Behind every great player is a similarly great story but Scott Higginbotham is far from your archetypal great rugby player - he is one of rugby's most intriguing figures.
Surfing, riding motorbikes and working on old cars are just a handful of his hobbies and he preaches the importance of giving the brain a break from the game.
He owns cafes, sports some unique tattoos and to the outside observer, appears to be the kind of player that leads by example, rather than by his words.
But speak to the man and those close to him and you will find a laser-like focus that knows what he and his team needs and the best way to get there.
The opportunities to live abroad while doing something you know and love has always appealed to the 30-year-old but when he speaks about the Queensland Reds, there is a clear love for the No.8 jersey he pulls on every weekend.
“I came back to Queensland wanting to play for Queensland,” he said.“Being in Japan and signing in Australia again, I was well aware that the opportunity (to play for the Wallabies) might not come
“So I am fine with that - I signed for Queensland and came back to play for Queensland.
“They (the coaches) seem happy with the way I’m going and that’s what matters most to me - doing my best for the club that wants me here.”
Higginbotham's return to Ballymore was soured when reports emerged he had been charged with assault police and entering a police establishment without a lawful excuse.
But the assault police charge has since been dropped and Higginbotham has come back as the kind of player that the Reds so desperately needed in the four years they played without him.
There is no back rower in Super Rugby - perhaps even world rugby - that is able to use his running game to find space, squeeze through it and create opportunities for others.
His ability to fight through contact and slip offloads out the back of his hand has shades of Sonny Bill Williams about it.That is not said lightly.
Watch the players put in second efforts to run support lines either side of him.
In every game that he plays, there is a sense of inevitability that he will create an opportunity for at least one try.
Higginbotham is a game breaker in the very sense of the phrase and it’s no coincidence that he has scored more tries than any forward in Super Rugby history.
“It’s easy to play reasonably well when you have coaches that trust things in you and they got me here for the game that I play,” he said.
“They want to see that so it’s easy to go out there and play your game when the coaches - that’s what they want to see as well.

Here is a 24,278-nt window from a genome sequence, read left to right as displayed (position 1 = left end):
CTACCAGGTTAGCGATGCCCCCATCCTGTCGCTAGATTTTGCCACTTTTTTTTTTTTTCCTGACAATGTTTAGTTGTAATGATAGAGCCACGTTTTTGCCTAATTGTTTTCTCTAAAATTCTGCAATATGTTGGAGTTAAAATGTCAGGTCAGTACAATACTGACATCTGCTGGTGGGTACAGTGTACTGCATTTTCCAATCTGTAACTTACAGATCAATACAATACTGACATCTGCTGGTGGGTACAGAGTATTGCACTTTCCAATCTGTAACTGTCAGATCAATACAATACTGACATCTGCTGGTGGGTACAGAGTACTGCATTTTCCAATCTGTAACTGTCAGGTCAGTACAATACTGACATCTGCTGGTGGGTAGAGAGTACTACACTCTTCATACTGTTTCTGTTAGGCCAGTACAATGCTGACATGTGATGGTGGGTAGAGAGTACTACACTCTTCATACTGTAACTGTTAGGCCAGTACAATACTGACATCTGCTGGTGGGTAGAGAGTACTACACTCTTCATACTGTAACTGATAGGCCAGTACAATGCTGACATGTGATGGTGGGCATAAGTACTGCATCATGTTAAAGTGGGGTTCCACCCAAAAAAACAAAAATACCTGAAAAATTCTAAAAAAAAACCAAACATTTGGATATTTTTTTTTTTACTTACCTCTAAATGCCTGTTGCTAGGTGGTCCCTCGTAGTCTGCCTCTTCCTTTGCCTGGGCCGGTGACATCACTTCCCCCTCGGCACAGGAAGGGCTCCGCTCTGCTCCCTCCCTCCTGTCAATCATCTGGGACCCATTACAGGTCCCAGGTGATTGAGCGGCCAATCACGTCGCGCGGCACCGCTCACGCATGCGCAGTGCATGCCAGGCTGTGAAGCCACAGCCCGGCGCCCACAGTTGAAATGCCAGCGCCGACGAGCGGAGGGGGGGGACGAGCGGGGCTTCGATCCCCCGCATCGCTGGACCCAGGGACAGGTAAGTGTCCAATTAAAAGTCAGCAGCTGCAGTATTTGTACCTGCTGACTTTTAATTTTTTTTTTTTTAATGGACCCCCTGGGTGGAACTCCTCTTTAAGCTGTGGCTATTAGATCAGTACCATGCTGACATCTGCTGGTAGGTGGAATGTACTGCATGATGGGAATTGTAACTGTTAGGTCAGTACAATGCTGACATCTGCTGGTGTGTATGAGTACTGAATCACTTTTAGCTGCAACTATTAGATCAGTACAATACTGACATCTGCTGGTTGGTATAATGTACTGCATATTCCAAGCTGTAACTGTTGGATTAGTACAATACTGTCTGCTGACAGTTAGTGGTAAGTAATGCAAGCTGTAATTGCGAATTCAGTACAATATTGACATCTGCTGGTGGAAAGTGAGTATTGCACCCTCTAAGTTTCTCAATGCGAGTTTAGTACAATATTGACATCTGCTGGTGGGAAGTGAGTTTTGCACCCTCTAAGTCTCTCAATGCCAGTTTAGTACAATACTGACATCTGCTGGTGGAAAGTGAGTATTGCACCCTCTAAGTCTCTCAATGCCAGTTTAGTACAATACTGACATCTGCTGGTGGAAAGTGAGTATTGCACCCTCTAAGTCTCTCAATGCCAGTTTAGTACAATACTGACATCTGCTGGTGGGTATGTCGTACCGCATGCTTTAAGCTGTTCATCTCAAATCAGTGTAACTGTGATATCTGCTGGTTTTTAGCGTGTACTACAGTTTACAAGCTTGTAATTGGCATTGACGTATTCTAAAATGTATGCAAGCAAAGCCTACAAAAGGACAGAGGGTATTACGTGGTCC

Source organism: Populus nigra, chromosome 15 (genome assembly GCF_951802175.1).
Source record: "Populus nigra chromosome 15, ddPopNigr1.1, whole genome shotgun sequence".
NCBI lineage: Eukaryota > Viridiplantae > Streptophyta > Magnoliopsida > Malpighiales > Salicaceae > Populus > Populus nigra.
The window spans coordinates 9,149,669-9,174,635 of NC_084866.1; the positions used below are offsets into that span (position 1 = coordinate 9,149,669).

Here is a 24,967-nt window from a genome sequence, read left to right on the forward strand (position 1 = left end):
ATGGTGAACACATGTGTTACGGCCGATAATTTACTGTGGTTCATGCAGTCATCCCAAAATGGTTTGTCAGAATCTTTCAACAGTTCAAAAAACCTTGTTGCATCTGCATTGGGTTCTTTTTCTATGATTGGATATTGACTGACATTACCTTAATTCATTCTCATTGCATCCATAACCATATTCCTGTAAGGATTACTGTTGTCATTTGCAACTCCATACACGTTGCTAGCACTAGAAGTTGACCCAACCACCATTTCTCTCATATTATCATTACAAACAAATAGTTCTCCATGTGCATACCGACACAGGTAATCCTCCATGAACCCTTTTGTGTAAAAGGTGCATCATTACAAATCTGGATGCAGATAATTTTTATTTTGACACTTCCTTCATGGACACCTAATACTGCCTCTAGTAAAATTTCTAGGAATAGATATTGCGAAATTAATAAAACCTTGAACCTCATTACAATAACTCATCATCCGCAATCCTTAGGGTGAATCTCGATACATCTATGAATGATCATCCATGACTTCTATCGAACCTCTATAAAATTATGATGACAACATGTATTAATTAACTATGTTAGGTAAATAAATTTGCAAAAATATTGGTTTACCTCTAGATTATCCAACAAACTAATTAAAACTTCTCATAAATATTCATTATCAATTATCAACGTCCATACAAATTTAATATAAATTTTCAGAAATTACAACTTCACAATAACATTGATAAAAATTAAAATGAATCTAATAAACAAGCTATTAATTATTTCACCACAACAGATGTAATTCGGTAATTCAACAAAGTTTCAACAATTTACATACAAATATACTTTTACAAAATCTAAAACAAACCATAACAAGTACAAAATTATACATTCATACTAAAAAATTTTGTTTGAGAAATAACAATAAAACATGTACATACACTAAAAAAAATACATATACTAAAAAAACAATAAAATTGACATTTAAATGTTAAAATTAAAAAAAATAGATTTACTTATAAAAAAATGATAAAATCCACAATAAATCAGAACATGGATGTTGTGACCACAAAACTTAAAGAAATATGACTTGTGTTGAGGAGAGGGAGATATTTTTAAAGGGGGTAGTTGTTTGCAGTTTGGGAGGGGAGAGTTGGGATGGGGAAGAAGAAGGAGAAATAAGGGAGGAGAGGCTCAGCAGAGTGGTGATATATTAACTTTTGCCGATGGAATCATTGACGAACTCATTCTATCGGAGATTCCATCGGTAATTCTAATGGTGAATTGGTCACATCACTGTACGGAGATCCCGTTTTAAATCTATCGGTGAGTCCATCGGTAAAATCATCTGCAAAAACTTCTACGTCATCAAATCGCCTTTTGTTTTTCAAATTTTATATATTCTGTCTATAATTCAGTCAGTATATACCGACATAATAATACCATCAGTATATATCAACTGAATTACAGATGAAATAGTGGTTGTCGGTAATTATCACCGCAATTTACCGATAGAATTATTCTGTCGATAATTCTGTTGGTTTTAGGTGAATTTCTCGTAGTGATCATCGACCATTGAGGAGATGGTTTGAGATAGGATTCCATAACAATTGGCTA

“They mould a bit of a game plan to your strengths, which obviously makes it a lot easier.”
His first stint at the Reds were without question, the years which shaped the man that we know him today.But Higginbotham is the type that gets itchy feet.
The type that wants to see the world and experience the sights and sounds that is has to offer.
While his first love is Queensland, he reflects on his years abroad with a smile.
“If you count the five years I played for the Reds initially and also the three years in the academy prior to that, I had been coming in and out of Ballymore since 2005,” he said.
“I left after 2012 and I knew there was more out there.
“I had always said to my manager that Melbourne would be the only place that I would go to - in terms of it being a city where I would like to live.
“I love Queensland but Melbourne were a new team, I hadn’t played them much so I didn’t have too much angst towards them.
“The opportunity came up and it worked out for the best with the guys that were here at the Reds at the time.”Those guys were Will Genia, Quade Cooper and James Horwill, who Higginbotham had grown up alongside en route to the 2011 Super Rugby title.
“I was constantly just sort of following suit and I wanted the opportunity to grow as a player in terms of leadership and when you’ve had that success at one team, you feel like there is opportunity to have success at another team,” he said.
Those trips abroad are behind him now and there is only one thing on Higginbotham's mind as the Reds make their run at an Australian Conference title.
He makes it as clear as the night is black - the time for talking is over.
“I think there is definitely foundations but I feel like most teams would tell you that there is foundations there for being a premiership team - I think any team can say that.
“I think as a group you’ve got to focus on the now and not talk about next year being our year or we’ll get them next game.
“It’s got to be right now.
“Whether you’re ready or not or whether everything is clicking, you can’t really let that come into it too much because not everything is going to be clicking at the one time.
“There were definitely times where things didn’t click in 2011 but we got through that.
“I definitely see the foundations of a finals team but you actually have to make it happen - you can’t just keep saying that.”The Reds host the Force tomorrow night at Suncorp Stadium, kicking off at 7:45pm AEST, broadcast LIVE on FOX SPORTS and on radio at RUGBY.com.au.